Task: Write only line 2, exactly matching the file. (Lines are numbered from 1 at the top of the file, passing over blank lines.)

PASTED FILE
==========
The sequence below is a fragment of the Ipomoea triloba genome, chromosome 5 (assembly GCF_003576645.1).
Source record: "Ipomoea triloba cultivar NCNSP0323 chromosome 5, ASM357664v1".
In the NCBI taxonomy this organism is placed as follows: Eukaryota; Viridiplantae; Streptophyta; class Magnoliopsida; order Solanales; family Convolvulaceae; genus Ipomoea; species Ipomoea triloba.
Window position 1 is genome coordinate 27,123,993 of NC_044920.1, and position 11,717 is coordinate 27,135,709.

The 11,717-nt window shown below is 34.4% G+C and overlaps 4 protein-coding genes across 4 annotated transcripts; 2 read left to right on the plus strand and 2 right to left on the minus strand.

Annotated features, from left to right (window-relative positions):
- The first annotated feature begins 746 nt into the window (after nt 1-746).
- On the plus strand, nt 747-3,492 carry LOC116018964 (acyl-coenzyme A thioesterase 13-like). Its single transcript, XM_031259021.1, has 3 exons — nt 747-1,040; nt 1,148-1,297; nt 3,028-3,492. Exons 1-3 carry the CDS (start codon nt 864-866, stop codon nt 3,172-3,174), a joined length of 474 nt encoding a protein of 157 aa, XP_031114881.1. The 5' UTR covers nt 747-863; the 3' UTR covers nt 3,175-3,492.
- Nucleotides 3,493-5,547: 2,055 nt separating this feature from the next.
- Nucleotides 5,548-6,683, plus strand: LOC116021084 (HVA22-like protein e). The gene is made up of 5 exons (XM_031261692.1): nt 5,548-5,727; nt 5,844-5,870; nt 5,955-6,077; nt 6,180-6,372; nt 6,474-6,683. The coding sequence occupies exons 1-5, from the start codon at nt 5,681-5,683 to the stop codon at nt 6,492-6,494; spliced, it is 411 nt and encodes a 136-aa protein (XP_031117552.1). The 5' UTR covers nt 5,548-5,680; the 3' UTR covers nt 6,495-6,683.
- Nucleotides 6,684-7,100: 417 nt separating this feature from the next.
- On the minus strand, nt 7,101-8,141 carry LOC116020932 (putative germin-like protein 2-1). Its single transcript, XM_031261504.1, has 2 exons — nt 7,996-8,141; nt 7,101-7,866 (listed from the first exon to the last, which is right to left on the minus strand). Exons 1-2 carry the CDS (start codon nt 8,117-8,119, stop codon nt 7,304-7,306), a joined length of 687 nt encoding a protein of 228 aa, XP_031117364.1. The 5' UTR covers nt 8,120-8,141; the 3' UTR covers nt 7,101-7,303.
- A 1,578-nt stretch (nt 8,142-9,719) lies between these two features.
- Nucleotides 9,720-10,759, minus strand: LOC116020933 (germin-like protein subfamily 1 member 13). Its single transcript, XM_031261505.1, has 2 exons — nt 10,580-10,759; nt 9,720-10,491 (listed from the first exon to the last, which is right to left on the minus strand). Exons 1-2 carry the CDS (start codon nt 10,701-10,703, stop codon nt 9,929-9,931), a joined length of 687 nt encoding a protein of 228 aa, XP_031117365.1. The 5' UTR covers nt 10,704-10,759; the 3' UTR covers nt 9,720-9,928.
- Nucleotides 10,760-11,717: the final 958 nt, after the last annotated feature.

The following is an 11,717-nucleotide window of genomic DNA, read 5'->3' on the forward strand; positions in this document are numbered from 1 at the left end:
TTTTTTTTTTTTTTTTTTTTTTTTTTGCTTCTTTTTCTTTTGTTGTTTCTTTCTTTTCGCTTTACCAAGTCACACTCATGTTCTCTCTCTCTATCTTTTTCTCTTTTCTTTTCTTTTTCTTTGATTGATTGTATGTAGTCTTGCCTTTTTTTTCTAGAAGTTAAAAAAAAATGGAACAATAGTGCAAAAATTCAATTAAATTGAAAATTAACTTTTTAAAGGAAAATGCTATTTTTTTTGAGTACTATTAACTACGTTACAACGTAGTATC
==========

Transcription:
Source record: "Ipomoea triloba cultivar NCNSP0323 chromosome 5, ASM357664v1".